rail cannon

One day, one rhyme- Day 1105

A gingerbread boat sails a sea
Of royal icing white,
While a gingerbread crew swab decks
Of jelly beans paved tight.
Licorice ropes hoist up aloft
Spun cotton candy sails.
Passengers watch gummy fish swim,
Leant over musk stick rails.
Brandy snap cannons sit, unused,
With unfired smarties balls,
While gingerbread idlers ignore
Gingerbread First Mate’s calls.
The Captain, by gingerbread helm,
Reads the fruit roll-up charts.
Perhaps X marks out the desires
Of their gingerbread hearts,
But, alas, the sun has set and
The moon is in the sky,
To our gingerbread ship and crew
We must now say goodbye.

  Railway Gun Kurze Bruno 28 cm K (E) (Beute), in Vögele-Drehscheibe, Battery E.721, Verdun, France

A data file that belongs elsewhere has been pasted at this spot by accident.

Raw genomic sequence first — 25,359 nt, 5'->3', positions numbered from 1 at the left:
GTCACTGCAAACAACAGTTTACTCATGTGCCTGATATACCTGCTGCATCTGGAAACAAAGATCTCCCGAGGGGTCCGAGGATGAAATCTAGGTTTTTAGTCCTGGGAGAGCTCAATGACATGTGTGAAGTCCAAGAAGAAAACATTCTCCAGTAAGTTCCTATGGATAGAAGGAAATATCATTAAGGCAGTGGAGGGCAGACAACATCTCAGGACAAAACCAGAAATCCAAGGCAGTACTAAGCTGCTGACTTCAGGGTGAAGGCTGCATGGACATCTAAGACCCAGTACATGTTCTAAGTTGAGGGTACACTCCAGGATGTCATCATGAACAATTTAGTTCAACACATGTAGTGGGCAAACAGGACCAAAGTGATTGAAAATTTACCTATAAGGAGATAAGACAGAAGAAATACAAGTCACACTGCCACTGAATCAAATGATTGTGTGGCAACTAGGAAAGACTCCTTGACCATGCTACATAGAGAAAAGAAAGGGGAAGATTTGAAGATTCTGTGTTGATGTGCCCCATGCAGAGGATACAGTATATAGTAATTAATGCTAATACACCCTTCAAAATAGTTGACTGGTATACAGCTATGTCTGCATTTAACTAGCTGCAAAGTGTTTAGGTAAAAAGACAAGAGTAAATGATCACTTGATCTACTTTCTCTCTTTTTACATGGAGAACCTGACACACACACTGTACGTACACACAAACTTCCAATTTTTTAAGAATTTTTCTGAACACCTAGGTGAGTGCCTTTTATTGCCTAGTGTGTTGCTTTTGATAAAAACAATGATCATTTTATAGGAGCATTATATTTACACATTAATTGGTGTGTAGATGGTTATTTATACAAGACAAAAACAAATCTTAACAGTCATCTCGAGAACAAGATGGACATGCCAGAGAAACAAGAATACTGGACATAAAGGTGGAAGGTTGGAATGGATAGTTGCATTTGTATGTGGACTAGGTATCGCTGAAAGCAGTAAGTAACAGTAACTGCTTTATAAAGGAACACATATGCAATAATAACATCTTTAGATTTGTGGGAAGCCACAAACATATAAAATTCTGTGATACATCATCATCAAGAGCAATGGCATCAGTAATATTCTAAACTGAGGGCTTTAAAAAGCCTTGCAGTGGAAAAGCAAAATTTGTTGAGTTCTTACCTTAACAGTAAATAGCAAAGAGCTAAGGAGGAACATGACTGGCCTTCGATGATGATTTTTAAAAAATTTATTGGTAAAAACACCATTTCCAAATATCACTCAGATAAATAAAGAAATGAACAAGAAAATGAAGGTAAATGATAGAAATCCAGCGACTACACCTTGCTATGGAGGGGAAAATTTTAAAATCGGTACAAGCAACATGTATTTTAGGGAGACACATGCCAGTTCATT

This is one of the Belgian guns were captured in 1940 and immediately put back in use. It is unclear whether the original Belgian retained khaki, but here it is assumed that they were painted in the usual Dunkelgrau when they were reformed before being delivered to the battery E.721. this is the gun “A” battery, and carries a small room with the name “Rückert”. Like many batteries assigned to coastal defense role, the E.721 deployed its two rail guns in the Vögele-Drehscheibe, a type of turntable light field developed by the firm Joseph Vögele of Mannheim during the First World War. This was a modular design and at least two lower transportation designs were made to accommodate the short type of rail cannon old Bruno and a longer type to accommodate the new, longer barrel K5 (E). The associated circular rail system was designed to be portable and transported in a single specialized wagon with a crane. It took about two days to deploy a cannon rail on the turntable Vögele. The turning radius rail consumed about 24 hours to prepare, and then it took 24 hours to assemble the undercarriage, and roll the barrel to the carriage through a special ramp as seen in the lower right. The rotary platforms are often assembled at the top of a normal railroad to facilitate transfer if necessary. However, many of the batteries Atlantic Wall were mounted on platforms special concrete, sometimes in positions of reinforced concrete called “kettle” (kettle).